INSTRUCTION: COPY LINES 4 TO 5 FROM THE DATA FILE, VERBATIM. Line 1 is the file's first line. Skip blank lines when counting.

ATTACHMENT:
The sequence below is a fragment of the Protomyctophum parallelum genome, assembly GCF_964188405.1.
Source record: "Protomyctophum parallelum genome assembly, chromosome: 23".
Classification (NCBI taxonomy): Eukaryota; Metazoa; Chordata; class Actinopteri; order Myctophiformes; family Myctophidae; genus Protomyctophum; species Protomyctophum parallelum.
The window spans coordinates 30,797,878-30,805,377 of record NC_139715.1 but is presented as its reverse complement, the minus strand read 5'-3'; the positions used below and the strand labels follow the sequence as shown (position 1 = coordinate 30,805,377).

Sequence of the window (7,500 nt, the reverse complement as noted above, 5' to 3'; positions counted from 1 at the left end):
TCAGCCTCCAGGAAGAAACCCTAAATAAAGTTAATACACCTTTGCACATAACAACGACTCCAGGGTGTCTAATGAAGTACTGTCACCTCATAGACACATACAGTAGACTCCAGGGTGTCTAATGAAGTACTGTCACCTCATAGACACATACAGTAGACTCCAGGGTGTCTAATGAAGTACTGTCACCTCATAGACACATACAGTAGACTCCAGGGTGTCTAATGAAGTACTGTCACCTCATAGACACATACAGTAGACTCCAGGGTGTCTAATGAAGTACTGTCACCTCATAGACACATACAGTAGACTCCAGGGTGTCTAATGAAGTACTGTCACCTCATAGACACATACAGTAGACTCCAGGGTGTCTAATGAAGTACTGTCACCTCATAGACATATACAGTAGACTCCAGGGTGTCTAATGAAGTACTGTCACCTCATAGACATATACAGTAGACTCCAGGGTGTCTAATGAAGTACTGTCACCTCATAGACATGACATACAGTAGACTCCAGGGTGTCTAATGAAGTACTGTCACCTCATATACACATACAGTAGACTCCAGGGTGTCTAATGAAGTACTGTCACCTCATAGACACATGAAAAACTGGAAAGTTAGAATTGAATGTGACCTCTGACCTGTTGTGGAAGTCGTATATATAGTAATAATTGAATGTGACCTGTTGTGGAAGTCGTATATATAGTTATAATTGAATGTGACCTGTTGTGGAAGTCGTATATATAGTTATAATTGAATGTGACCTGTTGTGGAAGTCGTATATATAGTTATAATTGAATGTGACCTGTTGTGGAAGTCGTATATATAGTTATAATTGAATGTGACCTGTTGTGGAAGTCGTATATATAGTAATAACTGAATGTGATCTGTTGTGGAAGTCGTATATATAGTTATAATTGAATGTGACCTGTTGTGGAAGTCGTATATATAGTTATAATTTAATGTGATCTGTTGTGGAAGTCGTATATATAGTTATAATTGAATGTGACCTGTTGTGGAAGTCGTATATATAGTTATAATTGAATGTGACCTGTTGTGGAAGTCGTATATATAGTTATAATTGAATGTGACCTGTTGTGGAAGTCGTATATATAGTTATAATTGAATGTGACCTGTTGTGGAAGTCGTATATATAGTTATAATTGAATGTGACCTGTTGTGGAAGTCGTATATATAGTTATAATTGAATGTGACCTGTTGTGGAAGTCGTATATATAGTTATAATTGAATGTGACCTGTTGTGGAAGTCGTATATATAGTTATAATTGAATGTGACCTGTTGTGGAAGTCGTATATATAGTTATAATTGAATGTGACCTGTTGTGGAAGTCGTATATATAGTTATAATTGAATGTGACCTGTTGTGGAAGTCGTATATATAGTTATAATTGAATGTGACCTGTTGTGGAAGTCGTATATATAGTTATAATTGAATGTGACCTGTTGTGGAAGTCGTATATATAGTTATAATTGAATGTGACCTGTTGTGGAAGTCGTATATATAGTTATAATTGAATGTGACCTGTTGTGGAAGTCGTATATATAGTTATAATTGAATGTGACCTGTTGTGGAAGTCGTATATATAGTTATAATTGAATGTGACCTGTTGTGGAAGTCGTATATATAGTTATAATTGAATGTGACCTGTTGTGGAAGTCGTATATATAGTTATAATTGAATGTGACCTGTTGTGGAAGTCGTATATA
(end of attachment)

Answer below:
The window spans coordinates 30,797,878-30,805,377 of record NC_139715.1 but is presented as its reverse complement, the minus strand read 5'-3'; the positions used below and the strand labels follow the sequence as shown (position 1 = coordinate 30,805,377).

Sequence of the window (7,500 nt, the reverse complement as noted above, 5' to 3'; positions counted from 1 at the left end):